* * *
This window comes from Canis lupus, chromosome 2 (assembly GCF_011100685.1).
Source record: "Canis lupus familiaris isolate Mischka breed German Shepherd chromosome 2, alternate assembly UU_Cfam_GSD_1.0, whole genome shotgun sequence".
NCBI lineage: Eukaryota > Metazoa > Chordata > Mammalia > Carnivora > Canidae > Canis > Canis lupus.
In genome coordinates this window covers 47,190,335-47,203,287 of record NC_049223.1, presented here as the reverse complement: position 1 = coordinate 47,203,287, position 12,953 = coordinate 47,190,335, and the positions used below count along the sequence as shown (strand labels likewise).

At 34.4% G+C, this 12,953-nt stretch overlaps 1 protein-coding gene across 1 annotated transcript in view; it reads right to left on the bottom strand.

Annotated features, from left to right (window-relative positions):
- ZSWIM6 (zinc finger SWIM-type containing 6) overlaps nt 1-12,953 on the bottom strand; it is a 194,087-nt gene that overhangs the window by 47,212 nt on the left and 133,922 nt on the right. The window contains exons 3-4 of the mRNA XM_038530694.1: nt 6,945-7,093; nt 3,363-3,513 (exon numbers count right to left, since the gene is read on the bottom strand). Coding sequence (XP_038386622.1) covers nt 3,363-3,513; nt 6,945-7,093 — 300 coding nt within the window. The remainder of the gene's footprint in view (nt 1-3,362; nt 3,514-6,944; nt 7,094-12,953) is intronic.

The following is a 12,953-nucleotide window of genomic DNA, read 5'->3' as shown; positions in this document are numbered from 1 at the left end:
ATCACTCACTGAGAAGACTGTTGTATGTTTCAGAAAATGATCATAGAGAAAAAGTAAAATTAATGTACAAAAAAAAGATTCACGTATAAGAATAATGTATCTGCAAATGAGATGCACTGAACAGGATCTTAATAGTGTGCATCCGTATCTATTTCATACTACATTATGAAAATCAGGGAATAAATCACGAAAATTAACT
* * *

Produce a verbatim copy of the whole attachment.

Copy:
This window comes from Canis lupus, chromosome 2 (assembly GCF_011100685.1).
Source record: "Canis lupus familiaris isolate Mischka breed German Shepherd chromosome 2, alternate assembly UU_Cfam_GSD_1.0, whole genome shotgun sequence".
NCBI lineage: Eukaryota > Metazoa > Chordata > Mammalia > Carnivora > Canidae > Canis > Canis lupus.
In genome coordinates this window covers 47,190,335-47,203,287 of record NC_049223.1, presented here as the reverse complement: position 1 = coordinate 47,203,287, position 12,953 = coordinate 47,190,335, and the positions used below count along the sequence as shown (strand labels likewise).

At 34.4% G+C, this 12,953-nt stretch overlaps 1 protein-coding gene across 1 annotated transcript in view; it reads right to left on the bottom strand.

Annotated features, from left to right (window-relative positions):
- ZSWIM6 (zinc finger SWIM-type containing 6) overlaps nt 1-12,953 on the bottom strand; it is a 194,087-nt gene that overhangs the window by 47,212 nt on the left and 133,922 nt on the right. The window contains exons 3-4 of the mRNA XM_038530694.1: nt 6,945-7,093; nt 3,363-3,513 (exon numbers count right to left, since the gene is read on the bottom strand). Coding sequence (XP_038386622.1) covers nt 3,363-3,513; nt 6,945-7,093 — 300 coding nt within the window. The remainder of the gene's footprint in view (nt 1-3,362; nt 3,514-6,944; nt 7,094-12,953) is intronic.

The following is a 12,953-nucleotide window of genomic DNA, read 5'->3' as shown; positions in this document are numbered from 1 at the left end:
ATCACTCACTGAGAAGACTGTTGTATGTTTCAGAAAATGATCATAGAGAAAAAGTAAAATTAATGTACAAAAAAAAGATTCACGTATAAGAATAATGTATCTGCAAATGAGATGCACTGAACAGGATCTTAATAGTGTGCATCCGTATCTATTTCATACTACATTATGAAAATCAGGGAATAAATCACGAAAATTAACT